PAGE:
News / Utah / 

Military hero laid to rest


11 photos

This archived news story is available only for your personal, non-commercial use. Information in the story may be outdated or superseded by additional information. Reading or replaying the story in its archived form does not constitute a republication of the story.

SALT LAKE CITY -- A Utah war hero and champion for veterans was buried Thursday with full military honors. George E. Wahlen was Utah's only surviving Medal of Honor recipient and leaves behind an enduring legacy.

Those who knew Wahlen call him a great hero, a great patriot and a great human being. The Ogden native fought to save the lives of Marines on Iwo Jima in World War II. He survived serious wounds and received the Congressional Medal of Honor for his heroism.

After an extended illness, at the age of 84, Wahlen died Friday at the Department of Veterans Affairs Medical Center in Salt Lake City, a facility that bears his name.

"He would say, if he were here, it's not about him. It's about those who continue to serve and those who did not return," his son, Blake Wahlen, said.

The Medal of Honor is the military's highest award for valor, but Wahlen's family describes him as a humble man.

"He would have never expected this, and I don't think we ever expected the gratitude we've received from so many. It's really been great," said son Brock Wahlen.

On Feb. 19, 1945, U.S. Marines stormed the Pacific island of Iwo Jima and ran into fierce fighting. Wahlen was a 21-year-old Navy medic attached to a Marine platoon. Several years ago, he told KSL News he was anxious not to let anyone down. "I guess I was always scared, but I think I was more scared I wouldn't do it," he said.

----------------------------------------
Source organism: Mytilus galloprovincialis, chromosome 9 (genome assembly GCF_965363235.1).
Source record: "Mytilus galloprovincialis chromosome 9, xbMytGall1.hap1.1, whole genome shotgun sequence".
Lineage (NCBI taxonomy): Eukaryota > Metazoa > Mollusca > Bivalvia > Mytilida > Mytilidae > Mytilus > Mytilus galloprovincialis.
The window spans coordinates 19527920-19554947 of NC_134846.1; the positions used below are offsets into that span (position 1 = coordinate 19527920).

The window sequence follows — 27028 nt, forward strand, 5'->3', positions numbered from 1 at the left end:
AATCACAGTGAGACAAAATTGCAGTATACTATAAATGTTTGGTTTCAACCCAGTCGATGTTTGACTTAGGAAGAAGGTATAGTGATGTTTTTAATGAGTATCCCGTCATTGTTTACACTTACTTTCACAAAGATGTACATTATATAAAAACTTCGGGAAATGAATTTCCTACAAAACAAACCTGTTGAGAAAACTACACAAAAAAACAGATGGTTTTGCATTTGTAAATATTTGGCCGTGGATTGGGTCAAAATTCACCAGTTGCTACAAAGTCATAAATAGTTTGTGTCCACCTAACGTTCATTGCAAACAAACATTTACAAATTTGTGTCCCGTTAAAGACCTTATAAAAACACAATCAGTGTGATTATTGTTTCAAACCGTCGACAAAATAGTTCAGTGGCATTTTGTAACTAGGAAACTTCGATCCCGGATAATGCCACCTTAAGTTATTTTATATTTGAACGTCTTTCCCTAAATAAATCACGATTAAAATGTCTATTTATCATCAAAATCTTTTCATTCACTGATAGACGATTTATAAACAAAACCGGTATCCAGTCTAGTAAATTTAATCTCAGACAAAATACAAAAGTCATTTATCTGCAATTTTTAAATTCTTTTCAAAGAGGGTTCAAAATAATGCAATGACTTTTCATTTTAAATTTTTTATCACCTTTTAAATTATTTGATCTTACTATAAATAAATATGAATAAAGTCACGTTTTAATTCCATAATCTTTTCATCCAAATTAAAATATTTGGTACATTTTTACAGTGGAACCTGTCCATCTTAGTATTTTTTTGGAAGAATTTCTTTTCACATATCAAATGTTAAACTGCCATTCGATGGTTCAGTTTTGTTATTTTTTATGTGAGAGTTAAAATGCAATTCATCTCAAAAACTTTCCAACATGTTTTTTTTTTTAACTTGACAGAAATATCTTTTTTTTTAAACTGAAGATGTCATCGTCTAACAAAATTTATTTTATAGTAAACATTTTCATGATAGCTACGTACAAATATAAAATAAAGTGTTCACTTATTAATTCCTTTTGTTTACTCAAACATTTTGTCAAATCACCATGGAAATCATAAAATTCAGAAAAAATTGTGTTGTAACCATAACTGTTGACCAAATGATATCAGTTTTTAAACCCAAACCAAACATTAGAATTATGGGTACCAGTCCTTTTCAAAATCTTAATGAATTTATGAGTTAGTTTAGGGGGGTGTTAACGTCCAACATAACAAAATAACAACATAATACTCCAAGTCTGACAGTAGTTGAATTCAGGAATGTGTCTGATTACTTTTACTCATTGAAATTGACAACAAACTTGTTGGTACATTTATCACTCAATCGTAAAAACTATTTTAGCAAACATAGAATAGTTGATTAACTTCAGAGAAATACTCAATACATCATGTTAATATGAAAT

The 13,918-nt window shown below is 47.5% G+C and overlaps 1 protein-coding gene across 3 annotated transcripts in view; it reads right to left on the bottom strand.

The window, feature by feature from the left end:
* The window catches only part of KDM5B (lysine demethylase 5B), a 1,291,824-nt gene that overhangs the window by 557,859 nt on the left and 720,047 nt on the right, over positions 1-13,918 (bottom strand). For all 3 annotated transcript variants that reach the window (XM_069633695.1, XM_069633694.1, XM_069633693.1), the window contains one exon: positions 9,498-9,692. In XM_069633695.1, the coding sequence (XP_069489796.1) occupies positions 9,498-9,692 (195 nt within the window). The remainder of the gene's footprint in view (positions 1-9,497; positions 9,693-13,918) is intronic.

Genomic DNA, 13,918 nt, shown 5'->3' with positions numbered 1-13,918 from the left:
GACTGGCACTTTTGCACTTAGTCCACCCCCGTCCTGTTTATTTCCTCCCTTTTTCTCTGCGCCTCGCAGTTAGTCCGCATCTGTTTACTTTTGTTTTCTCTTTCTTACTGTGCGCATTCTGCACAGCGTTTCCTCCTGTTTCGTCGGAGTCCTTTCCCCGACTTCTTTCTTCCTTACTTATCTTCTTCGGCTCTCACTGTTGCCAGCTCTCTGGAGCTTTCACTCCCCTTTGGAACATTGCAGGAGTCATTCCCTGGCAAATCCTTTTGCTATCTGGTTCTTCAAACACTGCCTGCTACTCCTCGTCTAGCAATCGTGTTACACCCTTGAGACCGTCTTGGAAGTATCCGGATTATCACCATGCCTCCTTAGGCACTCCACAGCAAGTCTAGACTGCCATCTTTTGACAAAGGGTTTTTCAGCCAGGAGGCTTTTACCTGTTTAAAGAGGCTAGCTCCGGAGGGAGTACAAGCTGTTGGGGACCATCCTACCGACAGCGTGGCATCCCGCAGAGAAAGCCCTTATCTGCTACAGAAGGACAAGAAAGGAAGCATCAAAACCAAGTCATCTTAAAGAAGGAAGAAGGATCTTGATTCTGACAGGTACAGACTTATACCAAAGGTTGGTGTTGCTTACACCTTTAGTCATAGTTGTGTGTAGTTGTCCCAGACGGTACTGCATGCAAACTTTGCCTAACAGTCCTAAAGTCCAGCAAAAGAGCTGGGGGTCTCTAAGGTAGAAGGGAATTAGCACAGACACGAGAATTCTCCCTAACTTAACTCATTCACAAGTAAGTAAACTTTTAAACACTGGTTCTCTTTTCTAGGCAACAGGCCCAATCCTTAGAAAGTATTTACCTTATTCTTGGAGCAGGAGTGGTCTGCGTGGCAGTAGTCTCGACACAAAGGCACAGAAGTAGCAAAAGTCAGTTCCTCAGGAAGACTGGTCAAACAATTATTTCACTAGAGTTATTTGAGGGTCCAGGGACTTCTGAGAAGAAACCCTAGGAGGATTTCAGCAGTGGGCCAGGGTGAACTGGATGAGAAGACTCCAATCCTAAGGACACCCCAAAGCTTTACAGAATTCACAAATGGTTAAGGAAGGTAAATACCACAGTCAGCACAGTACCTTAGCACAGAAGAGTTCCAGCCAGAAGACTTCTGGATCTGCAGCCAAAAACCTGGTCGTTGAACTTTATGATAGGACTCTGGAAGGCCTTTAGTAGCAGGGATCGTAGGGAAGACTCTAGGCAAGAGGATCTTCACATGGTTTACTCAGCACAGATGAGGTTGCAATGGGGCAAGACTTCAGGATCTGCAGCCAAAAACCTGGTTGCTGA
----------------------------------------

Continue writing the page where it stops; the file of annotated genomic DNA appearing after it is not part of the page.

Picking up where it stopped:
Instead, Wahlen displayed extraordinary valor. He aided wounded Marines under heavy fire. A grenade knocked him out and sprayed his face with shrapnel, but he helped save 14 Marines that day.

Days later, he was wounded a second and then a third time, but he refused evacuation and kept helping fallen Marines. For that, President Harry Truman awarded him the Medal of Honor.

After the war, Wahlen served in the Army 20 years and worked at the Veterans Administration 14 years. "Realizing what so many veterans go through and the sacrifice they make, that's why I've been involved with the nursing home and cemetery and looking out for veterans," Wahlen told KSL News.

He also successfully helped push for a new Northern Utah Veterans Nursing Home in Ogden; it is now under construction.

Wahlen is survived by his wife of 64 years, Melba, five children, 27 grandchildren and 42 great-grandchildren.

E-mail: jboal@ksl.com

Photos

Jed Boal

    SIGN UP FOR THE KSL.COM NEWSLETTER

    Catch up on the top news and features from KSL.com, sent weekly.
    By subscribing, you acknowledge and agree to KSL.com's Terms of Use and Privacy Policy.

    KSL Weather Forecast